Yemeni President Saleh has stayed in power by impressing on international donors that only he could keep al Qaeda at bay. But their surge has benefited him, bringing in billions of dollars in aid.
As revolutions pervade North Africa, armed forces take different approaches to containing the protests. Tunisia's military championed its revolution, while government forces in Egypt and Yemen are unlikely to do the same.
Mohamed Bouazizi's suicide ignited an uprising of unemployed youth in Tunisia, then across North Africa.
Can Barack Obama really defeat Central Africa's worst guerrilla warlord?
Nepal’s former Maoist insurgents from the People's Liberation Army pass their time in camps where revolutionary ideology is thriving. Are they integrating or preparing for the next fight?
As the January 2011 referendum on secession for South Sudan approaches, a new survey gives insight into the thoughts of Darfuri refugees.
Late one brisk night in mid-June, Bongani Mdiki was having a beer at Willie's Tavern in Diepsloot, a township north of Johannesburg, South Africa, when men burst in to break his head.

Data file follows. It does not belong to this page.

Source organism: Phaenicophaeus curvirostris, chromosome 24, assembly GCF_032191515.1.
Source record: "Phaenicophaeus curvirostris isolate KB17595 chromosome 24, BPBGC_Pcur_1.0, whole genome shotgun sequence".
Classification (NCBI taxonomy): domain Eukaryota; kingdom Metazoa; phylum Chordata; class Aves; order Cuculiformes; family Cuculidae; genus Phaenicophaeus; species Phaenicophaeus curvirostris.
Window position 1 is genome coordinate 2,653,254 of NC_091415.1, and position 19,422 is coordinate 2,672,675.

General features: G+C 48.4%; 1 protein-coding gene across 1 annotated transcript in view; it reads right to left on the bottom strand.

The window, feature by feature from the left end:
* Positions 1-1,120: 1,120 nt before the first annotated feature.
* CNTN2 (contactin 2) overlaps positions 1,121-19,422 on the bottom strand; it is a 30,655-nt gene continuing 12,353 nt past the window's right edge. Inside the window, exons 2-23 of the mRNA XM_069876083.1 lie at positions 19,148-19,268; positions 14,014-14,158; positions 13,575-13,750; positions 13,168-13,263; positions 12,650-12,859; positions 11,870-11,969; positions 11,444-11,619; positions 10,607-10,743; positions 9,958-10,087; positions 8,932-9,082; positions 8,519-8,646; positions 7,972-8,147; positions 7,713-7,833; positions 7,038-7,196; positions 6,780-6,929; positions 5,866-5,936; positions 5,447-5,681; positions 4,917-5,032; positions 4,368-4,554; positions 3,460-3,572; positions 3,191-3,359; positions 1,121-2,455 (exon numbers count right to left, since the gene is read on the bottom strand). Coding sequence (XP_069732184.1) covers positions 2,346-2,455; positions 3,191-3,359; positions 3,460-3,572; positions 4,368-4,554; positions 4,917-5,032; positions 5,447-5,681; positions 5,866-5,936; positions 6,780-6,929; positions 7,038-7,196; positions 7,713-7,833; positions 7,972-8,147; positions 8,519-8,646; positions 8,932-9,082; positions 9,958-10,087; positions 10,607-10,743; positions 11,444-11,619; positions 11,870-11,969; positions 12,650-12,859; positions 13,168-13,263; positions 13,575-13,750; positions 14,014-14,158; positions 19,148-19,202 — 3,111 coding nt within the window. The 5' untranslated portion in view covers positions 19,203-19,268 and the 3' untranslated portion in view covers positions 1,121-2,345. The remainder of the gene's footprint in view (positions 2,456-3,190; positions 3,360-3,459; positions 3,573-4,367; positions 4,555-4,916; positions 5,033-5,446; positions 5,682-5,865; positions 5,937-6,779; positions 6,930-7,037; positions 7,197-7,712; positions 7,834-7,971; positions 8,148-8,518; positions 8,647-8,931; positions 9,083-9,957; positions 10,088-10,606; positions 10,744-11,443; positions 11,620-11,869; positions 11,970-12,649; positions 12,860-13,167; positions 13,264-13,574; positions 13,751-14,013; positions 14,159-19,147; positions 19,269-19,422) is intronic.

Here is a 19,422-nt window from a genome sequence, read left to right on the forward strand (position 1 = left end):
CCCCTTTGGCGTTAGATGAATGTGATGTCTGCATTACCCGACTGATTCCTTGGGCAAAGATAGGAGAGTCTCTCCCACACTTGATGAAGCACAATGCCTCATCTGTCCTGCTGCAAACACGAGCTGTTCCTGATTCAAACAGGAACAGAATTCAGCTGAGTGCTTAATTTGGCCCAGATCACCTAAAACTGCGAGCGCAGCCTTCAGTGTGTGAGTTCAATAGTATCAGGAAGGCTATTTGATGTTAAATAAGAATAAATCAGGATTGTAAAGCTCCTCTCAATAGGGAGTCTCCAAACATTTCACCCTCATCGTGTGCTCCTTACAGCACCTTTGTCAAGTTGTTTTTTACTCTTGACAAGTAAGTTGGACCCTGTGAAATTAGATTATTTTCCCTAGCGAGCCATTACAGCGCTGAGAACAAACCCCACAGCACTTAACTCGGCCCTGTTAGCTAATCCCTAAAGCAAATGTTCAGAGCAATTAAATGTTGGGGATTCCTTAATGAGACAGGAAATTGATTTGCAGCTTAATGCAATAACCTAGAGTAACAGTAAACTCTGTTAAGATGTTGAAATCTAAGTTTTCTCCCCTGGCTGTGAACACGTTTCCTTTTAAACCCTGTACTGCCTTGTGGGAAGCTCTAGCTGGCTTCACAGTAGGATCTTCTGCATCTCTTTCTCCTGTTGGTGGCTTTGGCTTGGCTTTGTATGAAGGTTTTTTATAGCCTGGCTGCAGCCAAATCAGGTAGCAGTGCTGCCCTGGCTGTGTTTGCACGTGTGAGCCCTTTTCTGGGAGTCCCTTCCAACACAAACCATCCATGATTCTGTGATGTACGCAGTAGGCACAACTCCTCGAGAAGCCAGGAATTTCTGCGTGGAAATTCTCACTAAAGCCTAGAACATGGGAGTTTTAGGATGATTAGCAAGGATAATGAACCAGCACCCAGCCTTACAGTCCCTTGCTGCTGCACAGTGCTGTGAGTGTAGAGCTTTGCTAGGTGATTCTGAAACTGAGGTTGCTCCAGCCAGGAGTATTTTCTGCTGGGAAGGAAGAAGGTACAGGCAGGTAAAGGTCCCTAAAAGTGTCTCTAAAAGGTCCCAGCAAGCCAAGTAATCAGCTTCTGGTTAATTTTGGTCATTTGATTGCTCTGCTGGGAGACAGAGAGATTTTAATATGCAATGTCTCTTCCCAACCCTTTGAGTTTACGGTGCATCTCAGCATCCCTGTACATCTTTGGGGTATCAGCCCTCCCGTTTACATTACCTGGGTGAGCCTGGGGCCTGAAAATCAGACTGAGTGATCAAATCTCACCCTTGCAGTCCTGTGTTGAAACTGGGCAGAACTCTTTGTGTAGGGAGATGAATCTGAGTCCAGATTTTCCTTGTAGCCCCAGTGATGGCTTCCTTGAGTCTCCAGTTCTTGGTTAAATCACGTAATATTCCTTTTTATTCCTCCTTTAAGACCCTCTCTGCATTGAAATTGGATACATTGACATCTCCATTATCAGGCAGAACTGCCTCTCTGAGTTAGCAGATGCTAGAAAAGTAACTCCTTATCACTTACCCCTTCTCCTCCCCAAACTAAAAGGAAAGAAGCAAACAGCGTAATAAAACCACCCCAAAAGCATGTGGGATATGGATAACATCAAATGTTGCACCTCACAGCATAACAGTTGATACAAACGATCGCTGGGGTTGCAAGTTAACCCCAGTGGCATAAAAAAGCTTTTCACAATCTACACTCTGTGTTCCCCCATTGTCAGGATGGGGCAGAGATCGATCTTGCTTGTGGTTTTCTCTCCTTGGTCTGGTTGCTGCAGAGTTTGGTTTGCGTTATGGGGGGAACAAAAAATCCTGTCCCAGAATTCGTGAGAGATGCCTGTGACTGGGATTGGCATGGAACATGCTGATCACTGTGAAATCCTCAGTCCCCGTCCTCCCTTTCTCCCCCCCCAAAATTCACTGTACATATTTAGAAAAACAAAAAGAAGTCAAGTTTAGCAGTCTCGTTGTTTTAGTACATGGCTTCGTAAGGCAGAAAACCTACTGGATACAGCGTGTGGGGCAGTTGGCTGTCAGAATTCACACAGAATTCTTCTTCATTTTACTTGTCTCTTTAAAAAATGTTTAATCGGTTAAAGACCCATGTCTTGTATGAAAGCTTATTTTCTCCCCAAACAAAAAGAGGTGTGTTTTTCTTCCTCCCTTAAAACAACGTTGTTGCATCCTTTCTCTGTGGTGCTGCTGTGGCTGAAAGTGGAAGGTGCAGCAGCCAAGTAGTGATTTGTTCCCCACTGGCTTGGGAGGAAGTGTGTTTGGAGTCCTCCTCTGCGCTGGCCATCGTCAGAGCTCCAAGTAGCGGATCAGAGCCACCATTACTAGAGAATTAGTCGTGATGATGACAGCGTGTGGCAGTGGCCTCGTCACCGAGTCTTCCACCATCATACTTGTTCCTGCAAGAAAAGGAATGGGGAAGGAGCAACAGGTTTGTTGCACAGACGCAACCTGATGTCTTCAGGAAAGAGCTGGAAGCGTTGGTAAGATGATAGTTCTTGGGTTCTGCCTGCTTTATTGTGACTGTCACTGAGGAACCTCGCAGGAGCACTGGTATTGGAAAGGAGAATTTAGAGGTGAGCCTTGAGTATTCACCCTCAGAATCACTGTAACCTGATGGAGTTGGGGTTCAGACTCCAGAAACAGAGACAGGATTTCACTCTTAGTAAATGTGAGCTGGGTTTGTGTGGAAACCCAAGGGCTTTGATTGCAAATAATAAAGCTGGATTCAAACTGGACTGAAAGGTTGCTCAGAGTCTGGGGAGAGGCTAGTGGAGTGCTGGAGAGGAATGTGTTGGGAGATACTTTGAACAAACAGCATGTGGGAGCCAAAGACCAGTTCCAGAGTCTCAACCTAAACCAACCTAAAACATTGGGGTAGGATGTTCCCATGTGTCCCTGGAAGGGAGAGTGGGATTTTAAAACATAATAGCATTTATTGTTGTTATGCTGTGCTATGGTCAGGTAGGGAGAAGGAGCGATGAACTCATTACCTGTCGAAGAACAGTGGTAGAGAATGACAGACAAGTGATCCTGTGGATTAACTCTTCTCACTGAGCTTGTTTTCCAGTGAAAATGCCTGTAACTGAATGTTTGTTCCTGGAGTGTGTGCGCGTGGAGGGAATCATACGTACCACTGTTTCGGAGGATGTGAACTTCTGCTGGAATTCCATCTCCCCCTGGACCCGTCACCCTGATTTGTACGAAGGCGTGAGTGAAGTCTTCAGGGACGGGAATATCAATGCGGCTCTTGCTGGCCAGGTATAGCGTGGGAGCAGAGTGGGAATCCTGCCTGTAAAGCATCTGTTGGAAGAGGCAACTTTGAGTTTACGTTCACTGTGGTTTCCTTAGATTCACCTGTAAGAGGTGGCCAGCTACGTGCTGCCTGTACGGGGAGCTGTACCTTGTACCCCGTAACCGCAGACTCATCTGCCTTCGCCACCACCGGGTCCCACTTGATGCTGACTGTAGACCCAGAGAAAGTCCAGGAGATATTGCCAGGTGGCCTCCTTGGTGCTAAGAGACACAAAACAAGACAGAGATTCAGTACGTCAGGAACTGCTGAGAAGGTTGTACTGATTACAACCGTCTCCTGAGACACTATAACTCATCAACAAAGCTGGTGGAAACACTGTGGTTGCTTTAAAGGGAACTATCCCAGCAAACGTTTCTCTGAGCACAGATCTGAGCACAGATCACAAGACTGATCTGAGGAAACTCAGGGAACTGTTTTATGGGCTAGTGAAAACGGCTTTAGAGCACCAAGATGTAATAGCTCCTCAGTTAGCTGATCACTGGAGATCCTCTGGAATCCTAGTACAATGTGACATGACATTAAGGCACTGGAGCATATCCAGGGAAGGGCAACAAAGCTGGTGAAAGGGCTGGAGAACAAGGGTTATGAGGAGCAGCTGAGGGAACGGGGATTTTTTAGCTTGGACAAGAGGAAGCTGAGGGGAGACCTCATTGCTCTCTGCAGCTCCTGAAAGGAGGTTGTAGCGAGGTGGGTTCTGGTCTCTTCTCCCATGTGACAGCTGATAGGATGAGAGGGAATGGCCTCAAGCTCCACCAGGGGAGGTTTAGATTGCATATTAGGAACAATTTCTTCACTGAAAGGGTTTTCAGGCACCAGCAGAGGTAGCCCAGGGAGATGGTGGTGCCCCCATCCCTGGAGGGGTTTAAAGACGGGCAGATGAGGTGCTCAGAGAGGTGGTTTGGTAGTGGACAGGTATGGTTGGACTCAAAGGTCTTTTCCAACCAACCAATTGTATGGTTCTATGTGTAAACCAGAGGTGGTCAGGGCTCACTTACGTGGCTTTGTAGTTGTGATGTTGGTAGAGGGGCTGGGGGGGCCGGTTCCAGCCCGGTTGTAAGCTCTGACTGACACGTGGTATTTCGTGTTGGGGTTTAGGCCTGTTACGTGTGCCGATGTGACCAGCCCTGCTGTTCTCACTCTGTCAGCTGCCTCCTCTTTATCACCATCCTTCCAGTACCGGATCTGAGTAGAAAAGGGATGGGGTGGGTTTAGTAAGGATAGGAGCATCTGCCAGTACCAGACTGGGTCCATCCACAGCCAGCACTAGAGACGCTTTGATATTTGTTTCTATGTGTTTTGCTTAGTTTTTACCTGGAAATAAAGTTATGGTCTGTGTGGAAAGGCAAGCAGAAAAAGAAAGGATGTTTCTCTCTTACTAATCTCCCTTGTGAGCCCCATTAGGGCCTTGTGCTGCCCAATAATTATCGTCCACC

A coup isn't really a coup until the general commandeers a local radio station. In Africa radio is king.
Sometime in the seventh or eighth century -- the exact dates are obscure in the foggy confluence of history and myth -- a warrior named Manas united the Kyrgyz tribes in a rebellion against China.
It's been more than a month since the storming of the presidential palace in Bishkek. But the aftershocks of the uprising are still rattling Kyrgyzstan. Earlier this week, new clashes broke out over control of provincial administration buildings in the south of the country, where supporters of the ousted president have been restive ever since the revolution. Throughout Kyrgyzstan, the post-revolutionary chaos has sparked redistribution of property, power, and jobs -- sometimes by violent means.
After a 13-year-old girl's death, the conservative Islamists are retrenching -- with some bizarre, yet somehow effective, arguments.
Six years after a civil war that killed 250,000 and displaced hundreds of thousands more, justice is at the top of Liberia's list of needs. But in this small West African country of 3.5 million, the problem isn't a lack of courtrooms or trained lawyers. Liberia is wanting for the actual laws themselves. The country's legal code doesn't exist in print except for a few mismatched volumes here and there, sequestered in incomplete sets in libraries in the capital, Monrovia.